The irrigation district can only succeed where cost of construction is light, and where soil and climate render the lands highly productive, as in southern California. Western men were becoming convinced that if the homestead law was to have any meaning west of the hundredth meridian, government must come to the aid of the settler, first in the adjudication of water rights, and second in the construction of the more costly irrigation works.This statement is put into an interesting context
... much of the reclamation work remaining to be done is beyond the scope of private enterprise. The federal government alone is able to undertake construction on the scale necessary to convert the great interstate watercourses such as the Missouri, the Big Horn, the Yellowstone, the Snake, the Grand, the Green, and the Colorado to their highest efficiency as irrigating systems.Thus we can see that private groups were able to complete projects that were economically efficient, but that the government would have to develop other projects, because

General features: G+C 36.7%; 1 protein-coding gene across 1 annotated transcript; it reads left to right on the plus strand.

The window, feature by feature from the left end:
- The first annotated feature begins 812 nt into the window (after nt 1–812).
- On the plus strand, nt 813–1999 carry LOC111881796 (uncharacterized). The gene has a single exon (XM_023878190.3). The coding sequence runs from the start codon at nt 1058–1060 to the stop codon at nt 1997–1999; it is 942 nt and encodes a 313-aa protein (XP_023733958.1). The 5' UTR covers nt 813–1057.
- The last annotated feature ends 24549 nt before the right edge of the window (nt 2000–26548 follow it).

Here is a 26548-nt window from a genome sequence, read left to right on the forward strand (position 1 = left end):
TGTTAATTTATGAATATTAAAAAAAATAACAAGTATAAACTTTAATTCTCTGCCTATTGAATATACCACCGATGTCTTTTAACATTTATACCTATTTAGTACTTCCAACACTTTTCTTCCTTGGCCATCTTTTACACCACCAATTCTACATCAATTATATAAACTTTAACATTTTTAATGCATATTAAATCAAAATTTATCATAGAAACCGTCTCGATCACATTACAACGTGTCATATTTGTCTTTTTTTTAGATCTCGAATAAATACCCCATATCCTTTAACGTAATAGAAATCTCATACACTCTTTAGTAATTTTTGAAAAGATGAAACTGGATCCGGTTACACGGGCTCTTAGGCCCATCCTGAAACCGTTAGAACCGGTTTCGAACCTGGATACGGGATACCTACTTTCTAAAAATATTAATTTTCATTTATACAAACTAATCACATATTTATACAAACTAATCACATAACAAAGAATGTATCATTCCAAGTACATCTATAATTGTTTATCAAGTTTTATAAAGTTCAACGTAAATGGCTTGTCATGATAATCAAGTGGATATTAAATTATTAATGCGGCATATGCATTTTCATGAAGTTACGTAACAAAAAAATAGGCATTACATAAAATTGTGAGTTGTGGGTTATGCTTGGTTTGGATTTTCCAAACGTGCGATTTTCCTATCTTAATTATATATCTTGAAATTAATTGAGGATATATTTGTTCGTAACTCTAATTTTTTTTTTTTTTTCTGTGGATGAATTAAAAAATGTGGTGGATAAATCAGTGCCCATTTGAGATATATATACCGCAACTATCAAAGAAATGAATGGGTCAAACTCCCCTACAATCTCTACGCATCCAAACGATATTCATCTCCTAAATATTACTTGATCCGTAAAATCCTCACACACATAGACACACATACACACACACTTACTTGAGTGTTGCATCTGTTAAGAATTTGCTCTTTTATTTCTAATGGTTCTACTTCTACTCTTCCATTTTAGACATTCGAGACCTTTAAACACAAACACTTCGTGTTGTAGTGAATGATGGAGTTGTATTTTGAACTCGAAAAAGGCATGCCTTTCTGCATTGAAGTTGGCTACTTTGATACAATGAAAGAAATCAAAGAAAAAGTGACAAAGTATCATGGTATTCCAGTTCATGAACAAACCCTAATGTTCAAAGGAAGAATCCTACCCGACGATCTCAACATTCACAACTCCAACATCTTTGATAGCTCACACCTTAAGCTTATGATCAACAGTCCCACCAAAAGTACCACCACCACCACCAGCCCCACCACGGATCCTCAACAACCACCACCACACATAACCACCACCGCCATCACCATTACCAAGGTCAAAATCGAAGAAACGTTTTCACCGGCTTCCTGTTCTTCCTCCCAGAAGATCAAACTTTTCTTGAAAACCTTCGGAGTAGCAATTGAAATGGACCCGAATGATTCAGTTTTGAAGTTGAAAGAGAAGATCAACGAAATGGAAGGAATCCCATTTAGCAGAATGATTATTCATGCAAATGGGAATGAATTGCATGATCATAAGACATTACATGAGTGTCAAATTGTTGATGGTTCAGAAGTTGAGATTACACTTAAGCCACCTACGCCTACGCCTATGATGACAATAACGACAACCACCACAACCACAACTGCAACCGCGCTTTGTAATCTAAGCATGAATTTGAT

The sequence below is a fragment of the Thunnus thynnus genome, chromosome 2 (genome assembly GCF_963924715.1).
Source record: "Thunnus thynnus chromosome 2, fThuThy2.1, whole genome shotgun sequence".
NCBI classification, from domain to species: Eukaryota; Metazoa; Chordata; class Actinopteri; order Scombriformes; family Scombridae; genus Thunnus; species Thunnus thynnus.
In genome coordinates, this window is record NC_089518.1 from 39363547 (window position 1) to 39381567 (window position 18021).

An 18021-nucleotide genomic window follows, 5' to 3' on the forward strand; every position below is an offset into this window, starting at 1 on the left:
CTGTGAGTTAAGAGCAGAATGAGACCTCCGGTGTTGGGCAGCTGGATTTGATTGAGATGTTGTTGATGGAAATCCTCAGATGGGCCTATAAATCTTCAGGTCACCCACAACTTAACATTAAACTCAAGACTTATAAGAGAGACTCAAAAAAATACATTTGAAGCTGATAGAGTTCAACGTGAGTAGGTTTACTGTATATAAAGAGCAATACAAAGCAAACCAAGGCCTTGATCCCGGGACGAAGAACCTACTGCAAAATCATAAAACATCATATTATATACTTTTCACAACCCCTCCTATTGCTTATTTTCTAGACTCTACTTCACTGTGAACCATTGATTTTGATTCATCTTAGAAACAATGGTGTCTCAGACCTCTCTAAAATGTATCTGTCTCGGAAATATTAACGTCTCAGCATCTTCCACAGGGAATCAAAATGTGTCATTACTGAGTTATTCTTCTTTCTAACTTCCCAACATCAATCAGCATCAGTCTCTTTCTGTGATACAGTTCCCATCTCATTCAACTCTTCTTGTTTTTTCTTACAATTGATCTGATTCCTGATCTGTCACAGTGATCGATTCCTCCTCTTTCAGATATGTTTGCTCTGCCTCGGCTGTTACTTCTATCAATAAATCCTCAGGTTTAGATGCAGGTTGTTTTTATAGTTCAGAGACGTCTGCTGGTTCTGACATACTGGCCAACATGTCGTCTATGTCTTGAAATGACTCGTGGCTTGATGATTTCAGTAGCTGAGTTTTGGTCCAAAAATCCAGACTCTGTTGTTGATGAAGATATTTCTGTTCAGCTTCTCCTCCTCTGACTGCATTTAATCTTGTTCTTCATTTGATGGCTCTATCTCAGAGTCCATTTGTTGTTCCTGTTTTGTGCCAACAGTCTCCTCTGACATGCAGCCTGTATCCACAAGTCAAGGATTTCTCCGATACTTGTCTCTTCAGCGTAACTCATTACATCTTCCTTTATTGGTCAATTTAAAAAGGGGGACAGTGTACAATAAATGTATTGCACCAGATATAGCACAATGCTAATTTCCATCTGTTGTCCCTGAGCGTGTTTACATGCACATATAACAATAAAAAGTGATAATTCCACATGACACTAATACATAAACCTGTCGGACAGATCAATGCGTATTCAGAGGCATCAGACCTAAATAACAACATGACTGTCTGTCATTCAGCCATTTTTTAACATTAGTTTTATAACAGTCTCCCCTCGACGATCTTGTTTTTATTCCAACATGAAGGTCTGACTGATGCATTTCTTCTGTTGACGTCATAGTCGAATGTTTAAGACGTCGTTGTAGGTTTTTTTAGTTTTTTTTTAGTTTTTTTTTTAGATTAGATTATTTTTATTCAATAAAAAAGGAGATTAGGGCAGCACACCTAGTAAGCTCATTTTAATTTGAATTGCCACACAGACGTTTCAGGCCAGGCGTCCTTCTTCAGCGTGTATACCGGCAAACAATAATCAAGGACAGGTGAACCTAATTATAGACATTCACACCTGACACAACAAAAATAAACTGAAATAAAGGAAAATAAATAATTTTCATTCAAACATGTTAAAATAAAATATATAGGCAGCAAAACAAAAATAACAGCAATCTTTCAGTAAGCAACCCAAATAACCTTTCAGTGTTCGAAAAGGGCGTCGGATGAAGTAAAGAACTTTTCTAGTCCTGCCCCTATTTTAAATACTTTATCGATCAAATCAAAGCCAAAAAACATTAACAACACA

the government can afford to wait decades for returns on capital invested, water right charges can be gauged by what the settler can afford to pay, and considerable leeway allowed before cancelation of entry. A private company would be ruined by so generous a policy.Others might interpret these words to imply that projects would only be built if the government was willing to give them away below cost (using Other People's Money to fund them), which is in fact what happened with most Reclamation projects; see Dead Pool for Reclamation's early failures (I'll be blogging on Boswell's cotton operations and Westlands Water District soon).
The article totally ignores the current problem -- how to reallocate water from irrigated agriculture to urban or environmental demand -- which is simultaneously not a surprise and a sign of how difficult it will be to rejig the system.
Bottom Line: We knew 100 years ago that most irrigation infrastructure in the western US was not cost-effective, but we built it and proved it was not cost effective, a Pyrrhic victory. Now we face the difficulty of reallocating water in the face of changing demand, as well as rising costs from environmental destruction that were never included in the cost column of the political ledger.
* Several contemporary economists have written updates on these issues: